Which brings us back to that second question: “What do you do if the thing you do well is not the thing you love?”

One answer – the one that Brian Tracy might give – is to quit what you are doing and devote your heart and soul to the thing you love. But if my colleague did this, I am not sure he would be happy. What would probably happen is this: He would quickly fall into debt – which he wouldn’t like at all. And he’d spend a lot of time being unhappy at the work that he was sure would make him happy.

Why?

Remember what I said above: To be happy at your work, you not only need to be doing something you care about, you also need to be good at what you are doing. And at this point, my colleague would be only sporadically good at his work because it would be new to him.

It would actually be easier for him to find happiness by discovering the value in what he already does well. That way, he could have his cake and eat it too. He could make a great living by being good at something he cares about.

We want to be happy all of the time. And sometimes, when we are temporarily unhappy, we want to make a change so that we will never be unhappy again. “If only things were different,” we tell ourselves …

“If only I had another job.”

“If only I made more money.”

“If only I didn’t have to work so many hours.”

“If only I could spend more time working outdoors”

… and so on.

The truth is, we are not designed to be perpetually happy. The natural pattern of life has its ups and downs, its ebbs and flows, its peaks and valleys. As Carl Jung said, “Even a happy life cannot be without a measure of darkness, and the word ‘happy’ would lose its meaning if it were not balanced by sadness.”

No, we can’t be happy all the time … but we can be happier than we are.

So how do we do that? Is there a way to be both happy at work and happy when we are not working? Here are a few things to think about:

1. Recognize the importance of being good at what you do.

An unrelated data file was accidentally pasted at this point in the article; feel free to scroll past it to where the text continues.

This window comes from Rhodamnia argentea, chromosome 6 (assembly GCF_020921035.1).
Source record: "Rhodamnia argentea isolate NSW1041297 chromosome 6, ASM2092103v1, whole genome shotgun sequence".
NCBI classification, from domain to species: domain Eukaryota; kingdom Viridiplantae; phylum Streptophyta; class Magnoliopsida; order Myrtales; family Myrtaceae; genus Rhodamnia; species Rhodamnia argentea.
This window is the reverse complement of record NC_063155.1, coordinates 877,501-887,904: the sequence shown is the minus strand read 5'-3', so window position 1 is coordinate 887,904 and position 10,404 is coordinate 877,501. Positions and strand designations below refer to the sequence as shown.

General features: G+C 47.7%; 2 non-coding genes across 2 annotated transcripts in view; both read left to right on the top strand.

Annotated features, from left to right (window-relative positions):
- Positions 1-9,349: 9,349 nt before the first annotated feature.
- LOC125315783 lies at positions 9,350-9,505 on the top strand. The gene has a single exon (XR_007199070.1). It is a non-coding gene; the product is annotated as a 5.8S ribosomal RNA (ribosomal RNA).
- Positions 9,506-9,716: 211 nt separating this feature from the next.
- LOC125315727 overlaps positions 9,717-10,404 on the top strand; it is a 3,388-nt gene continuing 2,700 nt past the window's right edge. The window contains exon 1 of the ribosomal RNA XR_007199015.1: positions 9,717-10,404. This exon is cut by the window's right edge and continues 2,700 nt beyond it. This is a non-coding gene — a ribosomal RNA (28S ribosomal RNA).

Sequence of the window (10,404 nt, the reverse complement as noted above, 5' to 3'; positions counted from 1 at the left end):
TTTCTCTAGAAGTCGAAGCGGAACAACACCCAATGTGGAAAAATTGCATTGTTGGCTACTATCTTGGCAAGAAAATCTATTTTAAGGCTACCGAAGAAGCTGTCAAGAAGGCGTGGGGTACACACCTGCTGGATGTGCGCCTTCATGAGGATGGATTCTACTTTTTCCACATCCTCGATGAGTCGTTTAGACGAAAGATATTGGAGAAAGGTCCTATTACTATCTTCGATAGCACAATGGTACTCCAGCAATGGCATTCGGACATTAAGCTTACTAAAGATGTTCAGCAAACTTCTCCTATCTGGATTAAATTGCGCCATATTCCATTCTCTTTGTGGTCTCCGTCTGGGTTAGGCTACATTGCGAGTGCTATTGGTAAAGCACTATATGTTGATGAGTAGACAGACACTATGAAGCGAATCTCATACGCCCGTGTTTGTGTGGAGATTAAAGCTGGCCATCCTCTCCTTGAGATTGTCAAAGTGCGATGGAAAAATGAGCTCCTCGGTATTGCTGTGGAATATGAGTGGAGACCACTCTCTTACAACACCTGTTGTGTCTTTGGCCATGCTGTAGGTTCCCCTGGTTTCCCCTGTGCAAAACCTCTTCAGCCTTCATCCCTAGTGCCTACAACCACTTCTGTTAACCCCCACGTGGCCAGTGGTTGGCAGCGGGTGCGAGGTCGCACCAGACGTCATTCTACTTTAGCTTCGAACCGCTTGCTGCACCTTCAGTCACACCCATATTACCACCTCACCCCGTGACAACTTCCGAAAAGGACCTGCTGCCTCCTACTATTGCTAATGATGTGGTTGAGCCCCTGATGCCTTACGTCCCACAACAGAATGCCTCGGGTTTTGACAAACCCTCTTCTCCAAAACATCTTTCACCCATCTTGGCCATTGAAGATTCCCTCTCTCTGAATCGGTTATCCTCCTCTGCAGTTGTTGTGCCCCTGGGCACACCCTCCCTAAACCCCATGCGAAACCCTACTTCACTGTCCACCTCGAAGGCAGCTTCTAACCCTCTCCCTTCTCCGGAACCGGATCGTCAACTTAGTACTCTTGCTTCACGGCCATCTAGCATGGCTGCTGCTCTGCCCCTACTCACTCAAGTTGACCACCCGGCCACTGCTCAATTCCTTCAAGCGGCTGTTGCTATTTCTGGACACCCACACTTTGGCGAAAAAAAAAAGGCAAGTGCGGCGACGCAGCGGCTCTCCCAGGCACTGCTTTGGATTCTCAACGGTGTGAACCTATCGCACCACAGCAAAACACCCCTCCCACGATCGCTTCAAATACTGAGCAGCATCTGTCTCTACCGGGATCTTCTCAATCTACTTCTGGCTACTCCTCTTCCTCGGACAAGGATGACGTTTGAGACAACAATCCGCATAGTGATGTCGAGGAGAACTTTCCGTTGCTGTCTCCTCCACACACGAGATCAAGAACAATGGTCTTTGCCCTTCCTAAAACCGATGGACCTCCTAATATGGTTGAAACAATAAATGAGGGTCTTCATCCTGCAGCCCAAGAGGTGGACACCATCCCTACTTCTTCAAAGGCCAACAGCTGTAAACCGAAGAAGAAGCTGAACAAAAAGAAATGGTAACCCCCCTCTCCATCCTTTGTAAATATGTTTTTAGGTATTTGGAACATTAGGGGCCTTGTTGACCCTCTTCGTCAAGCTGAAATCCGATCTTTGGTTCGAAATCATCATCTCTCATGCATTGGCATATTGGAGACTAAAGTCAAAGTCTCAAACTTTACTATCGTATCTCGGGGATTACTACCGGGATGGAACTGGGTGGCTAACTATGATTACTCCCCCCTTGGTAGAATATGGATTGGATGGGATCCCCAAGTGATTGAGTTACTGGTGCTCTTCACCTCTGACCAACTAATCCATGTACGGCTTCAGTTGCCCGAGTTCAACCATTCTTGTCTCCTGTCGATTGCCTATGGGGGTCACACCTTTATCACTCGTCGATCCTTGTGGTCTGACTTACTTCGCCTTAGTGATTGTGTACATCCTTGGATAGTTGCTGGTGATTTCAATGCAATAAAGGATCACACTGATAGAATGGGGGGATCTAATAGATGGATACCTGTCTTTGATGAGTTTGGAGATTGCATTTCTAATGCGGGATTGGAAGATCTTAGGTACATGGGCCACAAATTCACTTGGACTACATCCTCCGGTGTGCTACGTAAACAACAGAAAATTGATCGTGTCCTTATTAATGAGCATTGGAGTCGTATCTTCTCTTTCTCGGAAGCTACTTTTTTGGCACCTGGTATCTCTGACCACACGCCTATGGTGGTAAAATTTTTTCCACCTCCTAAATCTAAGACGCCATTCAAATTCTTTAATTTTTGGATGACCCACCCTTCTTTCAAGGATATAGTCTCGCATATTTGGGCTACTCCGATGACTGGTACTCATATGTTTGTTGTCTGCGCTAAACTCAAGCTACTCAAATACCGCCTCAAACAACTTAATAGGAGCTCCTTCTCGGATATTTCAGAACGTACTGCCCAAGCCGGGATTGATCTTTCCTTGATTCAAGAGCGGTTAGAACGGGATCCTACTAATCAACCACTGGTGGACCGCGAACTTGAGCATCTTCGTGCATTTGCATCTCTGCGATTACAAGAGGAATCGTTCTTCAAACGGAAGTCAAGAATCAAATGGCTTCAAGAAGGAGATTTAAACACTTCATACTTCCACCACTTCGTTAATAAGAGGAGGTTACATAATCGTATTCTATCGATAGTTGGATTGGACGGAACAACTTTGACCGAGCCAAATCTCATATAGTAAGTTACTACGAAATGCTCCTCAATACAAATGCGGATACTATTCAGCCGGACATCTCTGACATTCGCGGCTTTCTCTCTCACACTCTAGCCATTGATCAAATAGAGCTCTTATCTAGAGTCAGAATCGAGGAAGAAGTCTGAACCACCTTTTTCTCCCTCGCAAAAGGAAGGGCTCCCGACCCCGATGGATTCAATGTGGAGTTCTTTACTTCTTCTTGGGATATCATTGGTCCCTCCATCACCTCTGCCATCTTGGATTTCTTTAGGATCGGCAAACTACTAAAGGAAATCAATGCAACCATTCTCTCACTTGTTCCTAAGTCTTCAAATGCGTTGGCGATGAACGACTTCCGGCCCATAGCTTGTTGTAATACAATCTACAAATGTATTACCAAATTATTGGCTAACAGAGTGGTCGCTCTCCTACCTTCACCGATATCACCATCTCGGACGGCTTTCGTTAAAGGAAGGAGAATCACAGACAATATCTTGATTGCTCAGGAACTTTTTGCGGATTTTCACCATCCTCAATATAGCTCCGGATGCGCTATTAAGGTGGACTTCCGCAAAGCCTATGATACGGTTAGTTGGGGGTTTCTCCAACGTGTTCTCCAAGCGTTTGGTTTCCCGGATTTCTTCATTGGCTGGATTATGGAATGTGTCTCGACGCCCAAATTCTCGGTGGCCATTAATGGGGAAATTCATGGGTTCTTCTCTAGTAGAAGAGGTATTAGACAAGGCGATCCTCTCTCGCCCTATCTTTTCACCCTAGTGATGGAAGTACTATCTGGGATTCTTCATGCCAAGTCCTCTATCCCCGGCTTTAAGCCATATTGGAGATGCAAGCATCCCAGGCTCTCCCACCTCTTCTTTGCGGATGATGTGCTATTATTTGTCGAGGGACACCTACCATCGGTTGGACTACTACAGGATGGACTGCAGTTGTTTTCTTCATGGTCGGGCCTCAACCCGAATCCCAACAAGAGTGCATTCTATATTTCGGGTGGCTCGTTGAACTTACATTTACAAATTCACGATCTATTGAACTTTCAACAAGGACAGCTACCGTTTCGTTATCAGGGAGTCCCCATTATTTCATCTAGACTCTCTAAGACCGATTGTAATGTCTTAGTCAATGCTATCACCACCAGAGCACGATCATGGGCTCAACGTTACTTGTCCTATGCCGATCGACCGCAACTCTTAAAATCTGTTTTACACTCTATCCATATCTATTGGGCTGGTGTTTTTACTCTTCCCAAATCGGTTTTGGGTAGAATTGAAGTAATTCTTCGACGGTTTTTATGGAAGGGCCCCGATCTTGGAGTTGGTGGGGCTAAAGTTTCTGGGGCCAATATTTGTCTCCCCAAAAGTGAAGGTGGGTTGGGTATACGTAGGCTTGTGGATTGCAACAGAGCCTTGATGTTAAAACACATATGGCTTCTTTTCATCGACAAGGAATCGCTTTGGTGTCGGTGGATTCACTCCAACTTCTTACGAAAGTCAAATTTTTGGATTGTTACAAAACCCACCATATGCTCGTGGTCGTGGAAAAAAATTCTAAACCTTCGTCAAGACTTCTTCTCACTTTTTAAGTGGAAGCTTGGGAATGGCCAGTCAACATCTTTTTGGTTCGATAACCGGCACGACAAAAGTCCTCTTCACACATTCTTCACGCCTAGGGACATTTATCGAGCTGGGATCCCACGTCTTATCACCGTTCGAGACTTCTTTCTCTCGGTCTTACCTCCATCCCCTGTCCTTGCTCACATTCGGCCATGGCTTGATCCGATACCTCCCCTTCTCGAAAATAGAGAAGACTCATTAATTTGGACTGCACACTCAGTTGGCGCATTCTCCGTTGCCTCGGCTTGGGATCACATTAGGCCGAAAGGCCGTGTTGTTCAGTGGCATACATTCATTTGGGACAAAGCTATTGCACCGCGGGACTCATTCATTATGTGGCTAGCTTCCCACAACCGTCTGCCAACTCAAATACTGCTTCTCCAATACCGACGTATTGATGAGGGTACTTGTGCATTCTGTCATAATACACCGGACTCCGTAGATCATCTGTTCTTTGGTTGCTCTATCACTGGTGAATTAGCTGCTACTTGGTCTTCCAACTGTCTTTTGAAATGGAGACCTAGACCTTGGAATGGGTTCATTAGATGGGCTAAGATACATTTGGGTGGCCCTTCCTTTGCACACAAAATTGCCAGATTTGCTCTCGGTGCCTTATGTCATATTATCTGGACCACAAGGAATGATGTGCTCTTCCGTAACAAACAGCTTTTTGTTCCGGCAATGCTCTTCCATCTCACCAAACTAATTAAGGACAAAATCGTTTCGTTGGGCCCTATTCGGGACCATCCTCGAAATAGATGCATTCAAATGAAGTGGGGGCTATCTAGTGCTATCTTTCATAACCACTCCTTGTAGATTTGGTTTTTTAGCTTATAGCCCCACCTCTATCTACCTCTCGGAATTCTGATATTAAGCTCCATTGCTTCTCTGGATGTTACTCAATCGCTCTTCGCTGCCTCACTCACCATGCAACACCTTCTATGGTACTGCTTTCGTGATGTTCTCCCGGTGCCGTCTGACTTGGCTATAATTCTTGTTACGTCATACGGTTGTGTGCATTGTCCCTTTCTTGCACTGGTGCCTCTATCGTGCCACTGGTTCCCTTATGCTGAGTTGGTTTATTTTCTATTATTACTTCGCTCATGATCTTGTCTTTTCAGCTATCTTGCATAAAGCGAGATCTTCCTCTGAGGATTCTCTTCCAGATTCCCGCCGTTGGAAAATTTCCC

When my mind is foggy and I can’t write a single good sentence, I am not happy – even though I’m doing something that matters to me. To be happier with my work, therefore, I have to become more skillful at it. If I accept the fact that it takes time to develop complex skills (1,000 hours for competence; 5,000 hours for mastery), I won’t be too upset with myself when I am having an awkward day.

2. Find the value in your talents.

“If you can’t be with the one you love,” Crosby, Stills, Nash, and Young sang, “love the one you’re with.” This is true of our work, too. So the advice I’d give my colleague (who makes his living as a financial analyst but secretly yearns to be an actor): You don’t have to give up your dream of acting – but if you spend some time trying to appreciate the importance of what you do (if it’s so meaningless, why are you so well paid?), you’ll be happier.

3. Don’t give up your day job.

Practice your passion on a part-time basis until you can make a good living at it. That’s what I’m doing with my fiction. And that’s what my colleague should be doing with his acting. Spend your evenings and weekends working on what you love – and if the day comes when you can quit your job and make a living from it, so much the better.

[Ed. Note: Mark Morgan Ford was the creator of Early To Rise. In 2011, Mark retired from ETR and now writes the Palm Beach Letter. His advice, in our opinion, continues to get better and better with every essay, particularly in the controversial ones we have shared today. We encourage you to read everything you can that has been written by Mark.]

Mark Morgan Ford

Mark Morgan Ford was the creator of Early To Rise. In 2011, Mark retired from ETR and now writes the Wealth Builders Club. His advice, in our opinion, continues to get better and better with every essay, particularly in the controversial ones we have shared today. We encourage you to read everything you can that has been written by Mark.